Percy Stallard recalled: “The test hill that you had to go up five times was that steep that on the first lap I pulled my foot out of my toe clips and I ran up. I was in the lead then and several other riders passed me. Well, I couldn’t get back on my bike at that steep angle, so I ran past these other riders and won the prime at the top, running!” (“Up the League, Winning magazine”)

So Stallard was chosen for the 1933 UCI Road World Championships team and finished 11th, the best of the British entry. The British favourite had been Frank Southall, but although his speed got him into the group of 38 leading riders, his inability to change pace on the shallow rises of the Autodrome de Linas-Montlhéry, gave him difficulties. The writer and race organiser, Chas Messenger, wrote: “You could see the difference between our time-triallists and the Continentals; we tended to steamroller over it while the Continentals honked up [rode standing on the pedals] and so on every lap, once over the top, our lads had to make up the leeway.”

Percy Stallard said: “The trip to France was a real education to me, and during my short stay I learnt more about bike racing than I had done during my six years as a time-triallist. I went equipped with a 20-inch ‘contraption’ that may well have been the latest design 20 years earlier, but certainly not later. My handlebars were really the things that fascinated most. They were a lovely pair of 19½-inch Highgates, and when referring to the antediluvian equipment of the English team, the French Press likened my bars to a pair of ‘cow’s horns.'”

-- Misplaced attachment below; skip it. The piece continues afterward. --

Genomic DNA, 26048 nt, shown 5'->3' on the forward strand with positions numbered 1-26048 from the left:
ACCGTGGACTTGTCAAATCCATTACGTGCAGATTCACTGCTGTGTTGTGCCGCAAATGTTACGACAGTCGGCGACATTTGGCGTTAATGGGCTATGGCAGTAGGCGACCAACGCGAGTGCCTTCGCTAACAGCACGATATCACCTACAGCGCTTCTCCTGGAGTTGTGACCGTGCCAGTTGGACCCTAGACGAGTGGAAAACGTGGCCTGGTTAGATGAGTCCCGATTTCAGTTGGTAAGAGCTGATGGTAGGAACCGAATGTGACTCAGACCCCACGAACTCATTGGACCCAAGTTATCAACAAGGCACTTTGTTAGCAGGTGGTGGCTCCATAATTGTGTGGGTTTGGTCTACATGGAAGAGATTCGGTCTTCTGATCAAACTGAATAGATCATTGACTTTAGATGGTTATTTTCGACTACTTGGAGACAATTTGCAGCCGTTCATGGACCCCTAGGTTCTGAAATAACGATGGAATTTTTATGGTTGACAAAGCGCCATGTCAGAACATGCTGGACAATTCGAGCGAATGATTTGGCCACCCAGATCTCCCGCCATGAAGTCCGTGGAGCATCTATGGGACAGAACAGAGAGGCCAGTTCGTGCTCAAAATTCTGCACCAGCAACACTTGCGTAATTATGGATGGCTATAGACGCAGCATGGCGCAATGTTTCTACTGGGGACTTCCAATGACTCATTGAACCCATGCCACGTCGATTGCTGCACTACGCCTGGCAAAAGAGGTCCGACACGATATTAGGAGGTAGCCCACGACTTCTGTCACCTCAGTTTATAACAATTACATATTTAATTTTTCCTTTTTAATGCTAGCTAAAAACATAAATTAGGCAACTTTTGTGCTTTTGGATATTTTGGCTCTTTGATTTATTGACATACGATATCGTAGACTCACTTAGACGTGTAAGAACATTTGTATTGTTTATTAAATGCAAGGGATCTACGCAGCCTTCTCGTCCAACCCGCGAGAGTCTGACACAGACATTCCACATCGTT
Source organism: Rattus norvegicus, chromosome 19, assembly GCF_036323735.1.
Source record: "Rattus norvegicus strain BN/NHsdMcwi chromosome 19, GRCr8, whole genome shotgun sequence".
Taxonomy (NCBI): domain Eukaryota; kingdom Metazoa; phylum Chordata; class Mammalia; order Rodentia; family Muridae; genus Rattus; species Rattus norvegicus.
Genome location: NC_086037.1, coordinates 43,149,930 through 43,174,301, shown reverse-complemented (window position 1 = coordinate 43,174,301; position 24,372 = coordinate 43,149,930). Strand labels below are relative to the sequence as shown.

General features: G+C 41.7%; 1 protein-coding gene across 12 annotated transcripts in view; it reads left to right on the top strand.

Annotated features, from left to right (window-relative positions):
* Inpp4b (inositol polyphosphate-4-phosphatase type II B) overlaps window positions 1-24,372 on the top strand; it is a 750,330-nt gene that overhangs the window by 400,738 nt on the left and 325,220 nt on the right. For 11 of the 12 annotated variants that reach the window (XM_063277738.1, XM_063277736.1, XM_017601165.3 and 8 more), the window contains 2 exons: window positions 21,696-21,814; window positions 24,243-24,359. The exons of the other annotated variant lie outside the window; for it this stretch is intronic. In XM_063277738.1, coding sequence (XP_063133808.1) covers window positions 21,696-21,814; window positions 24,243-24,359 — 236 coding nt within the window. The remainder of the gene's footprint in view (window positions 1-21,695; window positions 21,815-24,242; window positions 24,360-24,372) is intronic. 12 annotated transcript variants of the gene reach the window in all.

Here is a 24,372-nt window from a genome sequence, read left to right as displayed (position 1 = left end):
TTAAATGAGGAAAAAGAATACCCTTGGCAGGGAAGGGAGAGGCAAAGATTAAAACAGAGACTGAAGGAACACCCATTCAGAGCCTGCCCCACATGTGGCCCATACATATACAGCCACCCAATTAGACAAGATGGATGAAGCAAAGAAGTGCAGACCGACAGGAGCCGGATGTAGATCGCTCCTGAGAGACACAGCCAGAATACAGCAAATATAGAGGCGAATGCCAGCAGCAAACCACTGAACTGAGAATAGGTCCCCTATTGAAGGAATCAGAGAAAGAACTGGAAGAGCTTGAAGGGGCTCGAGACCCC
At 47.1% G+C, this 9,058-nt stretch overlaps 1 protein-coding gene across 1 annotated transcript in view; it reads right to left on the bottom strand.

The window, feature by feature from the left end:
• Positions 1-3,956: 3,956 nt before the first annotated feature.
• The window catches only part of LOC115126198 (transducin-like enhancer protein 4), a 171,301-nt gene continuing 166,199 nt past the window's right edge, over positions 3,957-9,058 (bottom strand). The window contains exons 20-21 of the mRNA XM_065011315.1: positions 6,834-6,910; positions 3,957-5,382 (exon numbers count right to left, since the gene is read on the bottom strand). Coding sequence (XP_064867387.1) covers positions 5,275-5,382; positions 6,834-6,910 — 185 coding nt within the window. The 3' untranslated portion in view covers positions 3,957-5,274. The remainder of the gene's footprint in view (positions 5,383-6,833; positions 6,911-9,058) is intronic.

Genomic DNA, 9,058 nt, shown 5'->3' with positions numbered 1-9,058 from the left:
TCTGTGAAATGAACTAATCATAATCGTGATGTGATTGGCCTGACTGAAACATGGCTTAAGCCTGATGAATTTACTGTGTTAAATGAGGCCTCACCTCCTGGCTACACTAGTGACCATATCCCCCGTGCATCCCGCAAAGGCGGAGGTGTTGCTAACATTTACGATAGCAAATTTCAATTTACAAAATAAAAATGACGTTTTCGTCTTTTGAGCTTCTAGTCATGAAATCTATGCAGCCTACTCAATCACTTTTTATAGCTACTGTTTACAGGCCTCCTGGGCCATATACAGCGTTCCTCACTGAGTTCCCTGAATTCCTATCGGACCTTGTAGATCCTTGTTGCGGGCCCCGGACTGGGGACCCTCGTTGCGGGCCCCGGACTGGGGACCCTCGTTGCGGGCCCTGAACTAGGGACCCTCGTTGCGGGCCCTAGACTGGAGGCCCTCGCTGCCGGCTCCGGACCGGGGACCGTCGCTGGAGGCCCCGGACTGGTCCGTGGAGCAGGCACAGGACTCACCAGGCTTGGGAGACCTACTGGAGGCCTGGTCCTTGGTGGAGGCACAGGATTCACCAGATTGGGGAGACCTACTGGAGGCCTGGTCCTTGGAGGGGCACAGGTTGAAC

Next year, in the 1934 UCI Road World Championships at Leipzig, Stallard was selected to ride with Charles Holland and Fred Ghilks. Their accompanying official from the National Cyclists’ Union was from Herne Hill velodrome in south London and knew little of road-racing. The circuit was nearly six miles round, to be covered 12 times. The marshalling was by Brownshirts. The race averaged 26 mph with one lap at nearly 30. Holland rode 60 of the 70 miles with three broken spokes and came fourth. Stallard and Ghilks finished over two minutes later, Stallard seventh and Ghilks 26th. The race was won by Kees Pellenaars of the Netherlands.

Stallard had never ridden a massed event on the open road in Britain. The English cycle-racing authorities had, since the end of the 19th century, banned racing on the roads, fearing the police would ban all cycling as a result. The National Cyclists’ Union, the governing body, demanded races be held only on tracks and, later, on circuits such as airfields that were closed to traffic. Although time trials (races between individuals competing against the clock) had started as a revolt against the NCU’s ban – the races were held at dawn on courses kept secret from the public with riders dressed from head to toe in black to complete the secrecy – there were no races on open roads between riders starting together.